Israel on Tuesday confirmed its third case of the monkeypox virus, in an Israeli man who recently returned from abroad.
According to the Health Ministry, the 34-year-old man arrived at Ichilov Hospital in Tel Aviv with symptoms of the condition.
The man, who had recently returned from traveling overseas, was confirmed to have monkeypox after a sample was tested at the Israel Institute for Biological Research.
The ministry did not say where the man had traveled from.
On Sunday, the World Health Organization said more than two dozen countries that haven’t previously identified monkeypox cases reported 780 confirmed infections, a more than 200% jump in cases since late May. No monkeypox deaths outside of Africa have yet been identified.
WHO estimated that the risk posed by monkeypox to global health was “moderate,” saying this was the first time that so many cases and clusters were reported across the world. Until last month, the disease had not been known to cause large epidemics beyond central and west Africa, where it has mostly affected people in rural areas who come into close contact with infected wild animals.
On Monday, British health officials revealed that there are more than 300 monkeypox cases in the UK. To date, the UK has the biggest identified outbreak of the disease beyond Africa, with the vast majority of infections in gay and bisexual men.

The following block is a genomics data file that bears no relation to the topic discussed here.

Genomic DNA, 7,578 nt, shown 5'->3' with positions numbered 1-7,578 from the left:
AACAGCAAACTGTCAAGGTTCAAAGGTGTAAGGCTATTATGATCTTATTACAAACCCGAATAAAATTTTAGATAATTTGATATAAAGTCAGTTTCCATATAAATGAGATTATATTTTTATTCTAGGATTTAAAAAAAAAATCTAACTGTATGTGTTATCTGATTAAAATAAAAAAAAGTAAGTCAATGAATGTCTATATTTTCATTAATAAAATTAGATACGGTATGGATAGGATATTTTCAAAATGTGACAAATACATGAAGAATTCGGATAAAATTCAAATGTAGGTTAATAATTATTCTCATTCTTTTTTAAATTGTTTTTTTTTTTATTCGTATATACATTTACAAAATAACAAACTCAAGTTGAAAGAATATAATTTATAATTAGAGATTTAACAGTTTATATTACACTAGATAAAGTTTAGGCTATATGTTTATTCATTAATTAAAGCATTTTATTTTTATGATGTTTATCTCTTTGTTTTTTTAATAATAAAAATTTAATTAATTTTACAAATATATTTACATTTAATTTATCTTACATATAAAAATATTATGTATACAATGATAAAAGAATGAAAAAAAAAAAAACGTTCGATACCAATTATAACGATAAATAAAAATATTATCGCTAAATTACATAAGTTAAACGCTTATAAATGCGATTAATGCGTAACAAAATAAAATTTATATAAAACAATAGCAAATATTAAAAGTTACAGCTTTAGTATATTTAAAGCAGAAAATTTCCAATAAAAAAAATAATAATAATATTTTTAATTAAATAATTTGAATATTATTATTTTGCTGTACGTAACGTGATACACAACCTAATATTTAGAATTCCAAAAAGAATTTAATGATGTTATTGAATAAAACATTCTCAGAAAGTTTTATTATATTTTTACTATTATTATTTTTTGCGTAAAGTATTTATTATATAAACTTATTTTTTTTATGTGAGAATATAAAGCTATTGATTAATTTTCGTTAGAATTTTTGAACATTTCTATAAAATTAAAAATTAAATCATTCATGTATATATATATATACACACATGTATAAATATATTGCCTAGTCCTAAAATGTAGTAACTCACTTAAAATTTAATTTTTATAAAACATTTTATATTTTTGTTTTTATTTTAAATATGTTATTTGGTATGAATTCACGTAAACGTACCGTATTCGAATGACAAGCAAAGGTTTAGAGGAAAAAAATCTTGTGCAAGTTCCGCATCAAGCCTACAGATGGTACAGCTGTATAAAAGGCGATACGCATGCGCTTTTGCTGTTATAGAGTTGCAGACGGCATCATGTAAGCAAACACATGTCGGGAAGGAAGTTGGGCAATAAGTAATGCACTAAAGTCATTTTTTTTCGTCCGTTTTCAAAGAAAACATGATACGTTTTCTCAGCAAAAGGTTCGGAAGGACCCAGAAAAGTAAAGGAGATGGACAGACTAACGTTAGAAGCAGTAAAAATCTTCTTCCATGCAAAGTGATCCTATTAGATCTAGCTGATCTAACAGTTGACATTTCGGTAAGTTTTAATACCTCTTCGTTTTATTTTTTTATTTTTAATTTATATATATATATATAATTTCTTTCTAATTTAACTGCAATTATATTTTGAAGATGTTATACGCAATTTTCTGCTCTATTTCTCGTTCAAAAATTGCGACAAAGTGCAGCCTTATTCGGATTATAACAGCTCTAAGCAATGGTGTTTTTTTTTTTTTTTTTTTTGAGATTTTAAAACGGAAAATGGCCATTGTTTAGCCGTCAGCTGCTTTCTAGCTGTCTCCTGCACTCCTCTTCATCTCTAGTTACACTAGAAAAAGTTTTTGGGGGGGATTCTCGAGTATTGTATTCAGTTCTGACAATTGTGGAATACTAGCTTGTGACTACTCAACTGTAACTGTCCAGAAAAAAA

The Israeli Health Ministry said the virus generally presents with a fever, blisters on the body and an enlargement of the lymph nodes. It encouraged anyone with such symptoms as well as anyone who believes they have come in contact with someone suspected of having monkeypox to reach out to their physician.
Both of Israel’s first two confirmed monkeypox cases were also in men in their 30s who had recently returned from abroad. There have so far been no reported cases of community spread of the disease within Israel.
Israeli health officials have played down the risk of the virus. The Health Ministry’s head of public health services, Dr. Sharon Alroy-Preis, urged calm in a briefing last month and said the recent outbreak of the virus was not a major risk to public health.
Monkeypox usually clears up after two to four weeks, according to the WHO. A case of the virus was diagnosed in Israel in 2018, and no known community infections resulted from it.
AP contributed to this report.